Jackson Hole


Now that the snow is starting to fall, soon the roads will become a bit more dangerous. There’s nothing like the helpless feeling of sliding towards the car in front of you as your anti-lock brakes shutter and try to gain a grip on the ice beneath you. Whiplash is the most common injury following a car accident and can occur even at very low speeds. Here are some interesting statistics about whiplash that may surprise you.

Whiplash Statistics

  • Most injuries occur when traveling less than 12 mph
  • A read-end collision generally causes more damage to the cervical spine than side or frontal collisions do
  • Whiplash injuries are more severe in women and children because their necks are smaller
  • Whiplash injuries occur 5 times more often in women than men
  • Symptoms of whiplash can often appear weeks or months after an accident
  • In 75% of patients, symptoms of whiplash can last 6 months or longer
  • Victims of whiplash lose approximately 8 weeks of work
  • Whiplash injuries occur more often in people 30 to 50 years of age
  • A whiplash injury can increase your chances of chronic shoulder and neck pain
  • People suffering from chronic pain due to whiplash injuries often have abnormal psychological profiles
  • More than 60% of people who have whiplash injuries require long-term medical follow-up
  • More than 50% of those who have whiplash injuries will still have chronic pain 20 years after the injury
  • Pre-existing health conditions such as arthritis will lead to greater severity of injury and greater pain

Signs of a Whiplash Injury

After an accident, you are likely to feel some pain and limited ranges of motion. Even if the pain is minimal, it could worsen hours after the crash. Some signs of whiplash can include:

  • Pain when moving your head side to side
  • Tenderness
  • Headaches at the base of the skull
  • Fatigue
  • Dizziness
  • Difficulty sleeping
  • Memory problems
  • Tingling or numbness in the arms

Signs and symptoms of whiplash usually develop within 24 hours of the accident, which is why it is crucial to seek medical treatment immediately. If you’ve had an accident please let a professional make sure you are ok. You don’t want to be one of the 50% who has chronic pain 20 years after the injury.

Breathing and Low Back Pain

So often I have patients come in with neck pain, headaches, or lower back pain who exhibit something I call “paradoxical breathing”. Paradoxical breathing is characterized by inward motion of the abdomen with expansion of the chest and rib cage. This type of breathing utilizes “accessory muscles of respiration”, including intercostal muscles (those in between the ribs) and muscle of the neck, while excluding the diaphragm. There is a significant correlation between low back pain and dysfunctional breathing patterns.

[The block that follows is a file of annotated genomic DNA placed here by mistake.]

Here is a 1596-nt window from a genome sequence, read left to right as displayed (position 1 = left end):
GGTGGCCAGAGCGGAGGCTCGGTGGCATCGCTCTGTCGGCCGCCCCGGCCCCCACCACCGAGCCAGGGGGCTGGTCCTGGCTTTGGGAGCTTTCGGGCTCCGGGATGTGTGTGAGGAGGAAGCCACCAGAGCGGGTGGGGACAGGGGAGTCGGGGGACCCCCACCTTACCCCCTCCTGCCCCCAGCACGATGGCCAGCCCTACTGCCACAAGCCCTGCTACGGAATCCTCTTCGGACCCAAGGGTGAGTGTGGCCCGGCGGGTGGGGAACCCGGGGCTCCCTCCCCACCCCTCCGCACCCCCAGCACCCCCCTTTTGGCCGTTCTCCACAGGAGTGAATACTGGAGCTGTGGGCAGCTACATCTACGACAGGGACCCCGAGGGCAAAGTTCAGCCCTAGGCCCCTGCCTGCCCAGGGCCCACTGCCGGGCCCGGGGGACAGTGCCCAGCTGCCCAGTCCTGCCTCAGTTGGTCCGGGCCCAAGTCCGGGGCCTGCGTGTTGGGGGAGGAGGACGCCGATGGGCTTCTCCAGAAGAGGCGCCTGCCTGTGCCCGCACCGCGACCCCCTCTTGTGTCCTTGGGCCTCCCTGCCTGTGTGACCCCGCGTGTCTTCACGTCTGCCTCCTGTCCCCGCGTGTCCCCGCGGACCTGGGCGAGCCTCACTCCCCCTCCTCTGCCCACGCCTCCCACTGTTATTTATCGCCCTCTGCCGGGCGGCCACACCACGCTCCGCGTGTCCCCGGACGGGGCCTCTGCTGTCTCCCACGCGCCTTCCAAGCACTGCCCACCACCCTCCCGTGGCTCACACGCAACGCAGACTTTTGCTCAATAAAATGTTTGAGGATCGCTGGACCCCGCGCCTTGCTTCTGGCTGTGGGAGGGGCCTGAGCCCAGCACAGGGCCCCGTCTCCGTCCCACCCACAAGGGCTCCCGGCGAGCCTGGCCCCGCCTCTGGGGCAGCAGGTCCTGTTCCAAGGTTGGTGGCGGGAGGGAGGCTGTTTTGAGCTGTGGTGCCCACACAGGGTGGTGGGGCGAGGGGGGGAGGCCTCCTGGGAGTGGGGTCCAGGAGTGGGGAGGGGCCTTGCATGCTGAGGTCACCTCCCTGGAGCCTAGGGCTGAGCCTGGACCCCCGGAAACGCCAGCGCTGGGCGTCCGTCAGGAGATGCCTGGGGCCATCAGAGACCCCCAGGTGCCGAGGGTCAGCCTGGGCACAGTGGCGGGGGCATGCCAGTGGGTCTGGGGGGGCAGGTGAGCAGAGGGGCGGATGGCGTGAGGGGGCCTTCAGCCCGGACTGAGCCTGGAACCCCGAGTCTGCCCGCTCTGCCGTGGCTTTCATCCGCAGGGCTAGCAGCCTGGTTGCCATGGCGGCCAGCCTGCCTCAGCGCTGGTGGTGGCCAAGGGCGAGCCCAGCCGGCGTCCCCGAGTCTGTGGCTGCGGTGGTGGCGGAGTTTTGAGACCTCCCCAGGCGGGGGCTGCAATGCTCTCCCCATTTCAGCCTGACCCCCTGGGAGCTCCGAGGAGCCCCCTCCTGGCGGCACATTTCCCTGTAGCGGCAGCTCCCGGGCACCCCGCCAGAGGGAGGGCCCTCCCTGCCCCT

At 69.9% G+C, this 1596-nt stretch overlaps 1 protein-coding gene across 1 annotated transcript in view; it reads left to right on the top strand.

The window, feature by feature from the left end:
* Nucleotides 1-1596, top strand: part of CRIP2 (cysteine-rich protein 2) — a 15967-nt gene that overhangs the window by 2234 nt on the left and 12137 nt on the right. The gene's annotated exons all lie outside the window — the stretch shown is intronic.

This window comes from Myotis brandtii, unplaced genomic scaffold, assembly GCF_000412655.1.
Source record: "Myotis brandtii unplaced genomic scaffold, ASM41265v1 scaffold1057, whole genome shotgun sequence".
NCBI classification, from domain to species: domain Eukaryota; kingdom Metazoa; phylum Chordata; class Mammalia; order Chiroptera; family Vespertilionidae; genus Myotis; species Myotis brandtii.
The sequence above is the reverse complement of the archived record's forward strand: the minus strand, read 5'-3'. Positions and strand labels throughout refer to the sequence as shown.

The reasoning for this is that the diaphragm plays an important role in trunk stability and postural control. When someone exhibits paradoxical breathing, the diaphragm doesn’t descend (contract) like it should and instead rib expansion and lifting is used for inspiration. By constantly using accessory muscles for inspiration, those muscles start to have increased resting tone which can be perceived as neck pain and tension. In contrast, the diaphragm becomes weak and inactive.

There is a significant “co-contraction” between the diaphragm, the transversus abdominus, the lumbar multifidi, and the muscles of the pelvic floor which stabilizes the spine during movement (1). It has also been found that this co-contraction significantly reduces stresses on the spine by as much as 50% (50% in the upper lumbar spine and 30% in the lower lumbar spine) and reduces the loads experienced by the muscles of the low back by as much as 50% (2). When one of these muscles is injured or weak the co-contraction fails to reduce stress to the lumbar spine and musculature and can lead to injury and pain.

The good news is that the diaphragm can be trained and by practice and training the function can be restored and trunk stability increased. Breathing mechanics should always be assessed when treating patients with lower back pain and included with a specific core stability treatment plan when appropriate.

1. Nele Beeckmans et al., “The presence of respiratory disorders in individuals with low back pain: A systematic review”, Manual Therapy, 2016, Vol 26, page 77–86.

2. The Effects of Deep Abdominal Muscle Strengthening Exercises on Respiratory Function and Lumbar Stability. Eunyoung Kim, PhD, PT1 and Hanyong Lee, PhD2